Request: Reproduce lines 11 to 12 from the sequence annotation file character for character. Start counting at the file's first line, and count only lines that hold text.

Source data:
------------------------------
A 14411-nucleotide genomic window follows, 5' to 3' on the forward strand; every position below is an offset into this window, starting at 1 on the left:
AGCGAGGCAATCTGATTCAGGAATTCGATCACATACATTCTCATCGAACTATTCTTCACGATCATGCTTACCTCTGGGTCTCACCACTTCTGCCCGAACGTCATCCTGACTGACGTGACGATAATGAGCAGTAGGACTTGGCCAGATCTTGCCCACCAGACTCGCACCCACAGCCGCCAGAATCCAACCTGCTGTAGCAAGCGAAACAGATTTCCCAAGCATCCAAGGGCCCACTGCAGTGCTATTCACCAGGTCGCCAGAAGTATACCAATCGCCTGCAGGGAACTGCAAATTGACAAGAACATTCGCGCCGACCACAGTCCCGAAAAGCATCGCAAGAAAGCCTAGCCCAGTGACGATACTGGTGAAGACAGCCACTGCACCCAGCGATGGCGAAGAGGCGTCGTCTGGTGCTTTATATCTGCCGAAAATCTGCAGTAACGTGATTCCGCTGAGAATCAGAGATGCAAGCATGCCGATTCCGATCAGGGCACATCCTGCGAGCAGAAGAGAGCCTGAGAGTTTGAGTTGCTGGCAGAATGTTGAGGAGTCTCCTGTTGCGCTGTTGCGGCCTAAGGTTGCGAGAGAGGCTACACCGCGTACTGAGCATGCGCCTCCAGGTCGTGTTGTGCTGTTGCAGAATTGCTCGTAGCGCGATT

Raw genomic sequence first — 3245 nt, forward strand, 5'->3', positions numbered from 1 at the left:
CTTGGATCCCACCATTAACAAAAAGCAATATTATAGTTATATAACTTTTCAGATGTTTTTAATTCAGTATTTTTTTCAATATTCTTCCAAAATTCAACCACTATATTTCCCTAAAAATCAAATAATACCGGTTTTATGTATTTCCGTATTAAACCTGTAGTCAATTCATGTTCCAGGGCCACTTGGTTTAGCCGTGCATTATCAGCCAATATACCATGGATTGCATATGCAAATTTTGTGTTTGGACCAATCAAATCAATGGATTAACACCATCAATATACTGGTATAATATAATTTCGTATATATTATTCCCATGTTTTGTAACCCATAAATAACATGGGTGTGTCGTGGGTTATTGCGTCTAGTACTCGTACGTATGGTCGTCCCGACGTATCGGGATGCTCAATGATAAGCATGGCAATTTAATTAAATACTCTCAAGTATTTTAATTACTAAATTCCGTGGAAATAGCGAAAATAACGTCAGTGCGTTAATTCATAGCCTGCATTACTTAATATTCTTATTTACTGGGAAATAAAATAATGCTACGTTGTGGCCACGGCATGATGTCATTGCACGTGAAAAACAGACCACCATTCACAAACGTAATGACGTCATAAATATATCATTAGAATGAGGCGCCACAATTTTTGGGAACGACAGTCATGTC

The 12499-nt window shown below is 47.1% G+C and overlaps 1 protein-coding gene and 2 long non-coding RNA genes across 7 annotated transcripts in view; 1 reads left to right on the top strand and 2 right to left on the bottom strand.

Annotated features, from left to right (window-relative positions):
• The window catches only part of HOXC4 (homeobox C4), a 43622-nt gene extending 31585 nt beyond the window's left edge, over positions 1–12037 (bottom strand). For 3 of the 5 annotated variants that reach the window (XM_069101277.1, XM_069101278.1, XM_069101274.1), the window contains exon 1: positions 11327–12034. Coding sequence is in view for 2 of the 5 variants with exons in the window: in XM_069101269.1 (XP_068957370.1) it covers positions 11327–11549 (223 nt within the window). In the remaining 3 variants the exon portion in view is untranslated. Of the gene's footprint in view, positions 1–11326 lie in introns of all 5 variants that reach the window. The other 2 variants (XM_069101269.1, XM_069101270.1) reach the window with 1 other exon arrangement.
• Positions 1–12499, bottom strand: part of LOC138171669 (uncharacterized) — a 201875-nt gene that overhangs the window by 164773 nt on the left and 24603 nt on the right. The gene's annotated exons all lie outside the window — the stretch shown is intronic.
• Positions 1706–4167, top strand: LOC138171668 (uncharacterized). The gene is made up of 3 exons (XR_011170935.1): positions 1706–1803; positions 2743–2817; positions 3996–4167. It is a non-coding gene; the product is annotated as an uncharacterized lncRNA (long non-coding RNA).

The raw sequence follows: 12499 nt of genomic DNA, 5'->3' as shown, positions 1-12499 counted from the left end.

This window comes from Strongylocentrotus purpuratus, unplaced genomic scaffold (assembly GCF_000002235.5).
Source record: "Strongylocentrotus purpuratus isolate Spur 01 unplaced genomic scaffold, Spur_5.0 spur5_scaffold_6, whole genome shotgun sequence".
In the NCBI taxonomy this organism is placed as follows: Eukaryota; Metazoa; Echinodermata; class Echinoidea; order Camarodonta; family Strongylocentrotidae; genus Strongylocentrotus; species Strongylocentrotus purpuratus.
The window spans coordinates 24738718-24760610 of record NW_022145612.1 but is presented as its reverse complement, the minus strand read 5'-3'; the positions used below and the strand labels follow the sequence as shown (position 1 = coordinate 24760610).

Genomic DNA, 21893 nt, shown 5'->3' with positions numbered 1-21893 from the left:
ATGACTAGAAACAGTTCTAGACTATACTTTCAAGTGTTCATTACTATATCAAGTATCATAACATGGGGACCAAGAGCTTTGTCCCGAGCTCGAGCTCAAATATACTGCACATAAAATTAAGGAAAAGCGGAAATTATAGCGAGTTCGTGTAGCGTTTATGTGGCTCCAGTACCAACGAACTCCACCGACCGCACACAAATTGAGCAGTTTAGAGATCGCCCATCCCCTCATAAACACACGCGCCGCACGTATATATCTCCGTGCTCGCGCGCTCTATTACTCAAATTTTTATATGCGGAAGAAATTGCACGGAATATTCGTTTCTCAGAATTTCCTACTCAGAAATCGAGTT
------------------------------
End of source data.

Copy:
This window comes from Strongylocentrotus purpuratus, unplaced genomic scaffold (assembly GCF_000002235.5).
Source record: "Strongylocentrotus purpuratus isolate Spur 01 unplaced genomic scaffold, Spur_5.0 spur5_scaffold_6, whole genome shotgun sequence".